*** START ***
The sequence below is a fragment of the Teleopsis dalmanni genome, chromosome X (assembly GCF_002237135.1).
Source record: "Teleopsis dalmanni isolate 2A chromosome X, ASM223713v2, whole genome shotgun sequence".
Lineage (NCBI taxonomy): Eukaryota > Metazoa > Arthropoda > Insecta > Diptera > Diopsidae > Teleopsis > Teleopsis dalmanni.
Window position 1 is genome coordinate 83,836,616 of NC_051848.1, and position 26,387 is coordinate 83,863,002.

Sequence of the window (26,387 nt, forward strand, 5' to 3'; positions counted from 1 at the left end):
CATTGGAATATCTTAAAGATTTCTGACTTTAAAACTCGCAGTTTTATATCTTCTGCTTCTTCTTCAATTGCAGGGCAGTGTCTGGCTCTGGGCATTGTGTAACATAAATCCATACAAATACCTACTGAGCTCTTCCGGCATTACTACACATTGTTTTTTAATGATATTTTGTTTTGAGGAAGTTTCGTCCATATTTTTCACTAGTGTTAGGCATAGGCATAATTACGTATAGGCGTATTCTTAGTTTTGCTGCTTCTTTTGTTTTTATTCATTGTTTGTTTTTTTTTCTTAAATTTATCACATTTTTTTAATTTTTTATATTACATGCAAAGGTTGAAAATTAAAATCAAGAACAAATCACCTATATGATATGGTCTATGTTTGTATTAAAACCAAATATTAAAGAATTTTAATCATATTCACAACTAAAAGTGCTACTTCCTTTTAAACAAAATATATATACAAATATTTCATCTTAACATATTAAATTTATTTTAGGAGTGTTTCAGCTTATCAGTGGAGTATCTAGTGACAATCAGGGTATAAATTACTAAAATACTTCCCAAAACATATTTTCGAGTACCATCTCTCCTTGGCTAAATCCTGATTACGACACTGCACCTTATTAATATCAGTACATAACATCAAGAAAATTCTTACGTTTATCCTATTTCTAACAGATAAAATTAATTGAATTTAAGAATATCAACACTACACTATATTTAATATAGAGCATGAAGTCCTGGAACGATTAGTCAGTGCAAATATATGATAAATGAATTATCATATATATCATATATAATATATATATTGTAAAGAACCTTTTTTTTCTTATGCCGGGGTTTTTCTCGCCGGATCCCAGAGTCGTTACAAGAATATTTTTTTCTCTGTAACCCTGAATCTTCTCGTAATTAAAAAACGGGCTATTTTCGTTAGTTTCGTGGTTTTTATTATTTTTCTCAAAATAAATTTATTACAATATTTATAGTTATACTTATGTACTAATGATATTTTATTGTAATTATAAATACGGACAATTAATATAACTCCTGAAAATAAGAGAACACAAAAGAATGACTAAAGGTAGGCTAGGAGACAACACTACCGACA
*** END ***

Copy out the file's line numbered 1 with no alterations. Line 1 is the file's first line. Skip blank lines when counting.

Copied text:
The sequence below is a fragment of the Teleopsis dalmanni genome, chromosome X (assembly GCF_002237135.1).